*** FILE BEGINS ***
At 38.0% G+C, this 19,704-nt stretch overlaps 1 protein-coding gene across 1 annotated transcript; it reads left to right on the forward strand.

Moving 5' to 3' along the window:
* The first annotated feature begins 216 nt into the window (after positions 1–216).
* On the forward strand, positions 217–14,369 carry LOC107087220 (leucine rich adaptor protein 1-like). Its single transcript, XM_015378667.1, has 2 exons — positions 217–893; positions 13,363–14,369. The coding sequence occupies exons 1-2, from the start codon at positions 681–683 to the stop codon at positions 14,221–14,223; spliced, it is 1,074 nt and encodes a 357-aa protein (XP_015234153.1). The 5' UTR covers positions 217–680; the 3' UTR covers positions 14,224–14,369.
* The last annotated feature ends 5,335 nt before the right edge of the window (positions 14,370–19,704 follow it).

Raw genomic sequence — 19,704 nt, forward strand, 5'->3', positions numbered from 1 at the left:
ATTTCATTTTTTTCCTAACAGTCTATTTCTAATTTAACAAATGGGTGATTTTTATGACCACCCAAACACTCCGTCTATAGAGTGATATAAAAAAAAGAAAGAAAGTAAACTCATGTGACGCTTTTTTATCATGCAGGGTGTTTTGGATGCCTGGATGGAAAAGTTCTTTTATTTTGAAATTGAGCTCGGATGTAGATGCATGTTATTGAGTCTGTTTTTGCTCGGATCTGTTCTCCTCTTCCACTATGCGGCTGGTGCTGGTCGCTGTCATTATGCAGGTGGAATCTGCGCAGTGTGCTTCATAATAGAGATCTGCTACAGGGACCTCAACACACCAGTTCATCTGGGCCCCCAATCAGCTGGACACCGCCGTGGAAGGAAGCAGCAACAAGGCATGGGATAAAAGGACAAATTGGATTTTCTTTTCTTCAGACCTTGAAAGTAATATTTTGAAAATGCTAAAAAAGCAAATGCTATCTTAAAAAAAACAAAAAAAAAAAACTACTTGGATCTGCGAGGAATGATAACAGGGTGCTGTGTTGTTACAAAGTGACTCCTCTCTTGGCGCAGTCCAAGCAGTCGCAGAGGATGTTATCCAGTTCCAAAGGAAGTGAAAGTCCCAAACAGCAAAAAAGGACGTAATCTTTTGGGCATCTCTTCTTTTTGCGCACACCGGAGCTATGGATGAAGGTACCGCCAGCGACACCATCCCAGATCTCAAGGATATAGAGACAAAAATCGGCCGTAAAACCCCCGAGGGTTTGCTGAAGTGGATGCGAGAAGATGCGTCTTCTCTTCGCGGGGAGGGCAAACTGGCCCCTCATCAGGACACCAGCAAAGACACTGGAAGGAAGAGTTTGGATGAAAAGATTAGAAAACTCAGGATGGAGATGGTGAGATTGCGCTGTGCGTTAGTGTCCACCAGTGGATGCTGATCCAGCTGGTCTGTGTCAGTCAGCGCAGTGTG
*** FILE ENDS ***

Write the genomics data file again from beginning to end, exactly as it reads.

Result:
At 38.0% G+C, this 19,704-nt stretch overlaps 1 protein-coding gene across 1 annotated transcript; it reads left to right on the forward strand.

Moving 5' to 3' along the window:
* The first annotated feature begins 216 nt into the window (after positions 1–216).
* On the forward strand, positions 217–14,369 carry LOC107087220 (leucine rich adaptor protein 1-like). Its single transcript, XM_015378667.1, has 2 exons — positions 217–893; positions 13,363–14,369. The coding sequence occupies exons 1-2, from the start codon at positions 681–683 to the stop codon at positions 14,221–14,223; spliced, it is 1,074 nt and encodes a 357-aa protein (XP_015234153.1). The 5' UTR covers positions 217–680; the 3' UTR covers positions 14,224–14,369.
* The last annotated feature ends 5,335 nt before the right edge of the window (positions 14,370–19,704 follow it).

Raw genomic sequence — 19,704 nt, forward strand, 5'->3', positions numbered from 1 at the left:
ATTTCATTTTTTTCCTAACAGTCTATTTCTAATTTAACAAATGGGTGATTTTTATGACCACCCAAACACTCCGTCTATAGAGTGATATAAAAAAAAGAAAGAAAGTAAACTCATGTGACGCTTTTTTATCATGCAGGGTGTTTTGGATGCCTGGATGGAAAAGTTCTTTTATTTTGAAATTGAGCTCGGATGTAGATGCATGTTATTGAGTCTGTTTTTGCTCGGATCTGTTCTCCTCTTCCACTATGCGGCTGGTGCTGGTCGCTGTCATTATGCAGGTGGAATCTGCGCAGTGTGCTTCATAATAGAGATCTGCTACAGGGACCTCAACACACCAGTTCATCTGGGCCCCCAATCAGCTGGACACCGCCGTGGAAGGAAGCAGCAACAAGGCATGGGATAAAAGGACAAATTGGATTTTCTTTTCTTCAGACCTTGAAAGTAATATTTTGAAAATGCTAAAAAAGCAAATGCTATCTTAAAAAAAACAAAAAAAAAAAACTACTTGGATCTGCGAGGAATGATAACAGGGTGCTGTGTTGTTACAAAGTGACTCCTCTCTTGGCGCAGTCCAAGCAGTCGCAGAGGATGTTATCCAGTTCCAAAGGAAGTGAAAGTCCCAAACAGCAAAAAAGGACGTAATCTTTTGGGCATCTCTTCTTTTTGCGCACACCGGAGCTATGGATGAAGGTACCGCCAGCGACACCATCCCAGATCTCAAGGATATAGAGACAAAAATCGGCCGTAAAACCCCCGAGGGTTTGCTGAAGTGGATGCGAGAAGATGCGTCTTCTCTTCGCGGGGAGGGCAAACTGGCCCCTCATCAGGACACCAGCAAAGACACTGGAAGGAAGAGTTTGGATGAAAAGATTAGAAAACTCAGGATGGAGATGGTGAGATTGCGCTGTGCGTTAGTGTCCACCAGTGGATGCTGATCCAGCTGGTCTGTGTCAGTCAGCGCAGTGTG